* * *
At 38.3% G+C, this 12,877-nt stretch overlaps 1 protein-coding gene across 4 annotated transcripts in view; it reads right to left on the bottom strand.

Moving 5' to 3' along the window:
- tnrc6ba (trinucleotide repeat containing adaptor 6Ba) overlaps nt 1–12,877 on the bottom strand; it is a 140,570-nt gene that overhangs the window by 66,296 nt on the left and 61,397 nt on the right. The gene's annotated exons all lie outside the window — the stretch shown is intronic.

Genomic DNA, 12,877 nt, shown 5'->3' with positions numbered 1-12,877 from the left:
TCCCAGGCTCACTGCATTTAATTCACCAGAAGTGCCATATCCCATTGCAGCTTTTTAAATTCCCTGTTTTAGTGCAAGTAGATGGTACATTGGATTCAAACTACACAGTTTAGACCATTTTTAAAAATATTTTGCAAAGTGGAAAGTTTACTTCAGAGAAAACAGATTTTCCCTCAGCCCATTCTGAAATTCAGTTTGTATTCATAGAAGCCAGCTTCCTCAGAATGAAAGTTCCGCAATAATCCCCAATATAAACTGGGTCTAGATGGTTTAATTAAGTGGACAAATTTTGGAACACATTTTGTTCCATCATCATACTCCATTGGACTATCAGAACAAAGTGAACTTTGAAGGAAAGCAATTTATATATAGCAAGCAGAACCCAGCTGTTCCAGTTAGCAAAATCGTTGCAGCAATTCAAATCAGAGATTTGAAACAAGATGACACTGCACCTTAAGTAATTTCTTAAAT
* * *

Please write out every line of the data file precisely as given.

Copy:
At 38.3% G+C, this 12,877-nt stretch overlaps 1 protein-coding gene across 4 annotated transcripts in view; it reads right to left on the bottom strand.

Moving 5' to 3' along the window:
- tnrc6ba (trinucleotide repeat containing adaptor 6Ba) overlaps nt 1–12,877 on the bottom strand; it is a 140,570-nt gene that overhangs the window by 66,296 nt on the left and 61,397 nt on the right. The gene's annotated exons all lie outside the window — the stretch shown is intronic.

Genomic DNA, 12,877 nt, shown 5'->3' with positions numbered 1-12,877 from the left:
TCCCAGGCTCACTGCATTTAATTCACCAGAAGTGCCATATCCCATTGCAGCTTTTTAAATTCCCTGTTTTAGTGCAAGTAGATGGTACATTGGATTCAAACTACACAGTTTAGACCATTTTTAAAAATATTTTGCAAAGTGGAAAGTTTACTTCAGAGAAAACAGATTTTCCCTCAGCCCATTCTGAAATTCAGTTTGTATTCATAGAAGCCAGCTTCCTCAGAATGAAAGTTCCGCAATAATCCCCAATATAAACTGGGTCTAGATGGTTTAATTAAGTGGACAAATTTTGGAACACATTTTGTTCCATCATCATACTCCATTGGACTATCAGAACAAAGTGAACTTTGAAGGAAAGCAATTTATATATAGCAAGCAGAACCCAGCTGTTCCAGTTAGCAAAATCGTTGCAGCAATTCAAATCAGAGATTTGAAACAAGATGACACTGCACCTTAAGTAATTTCTTAAAT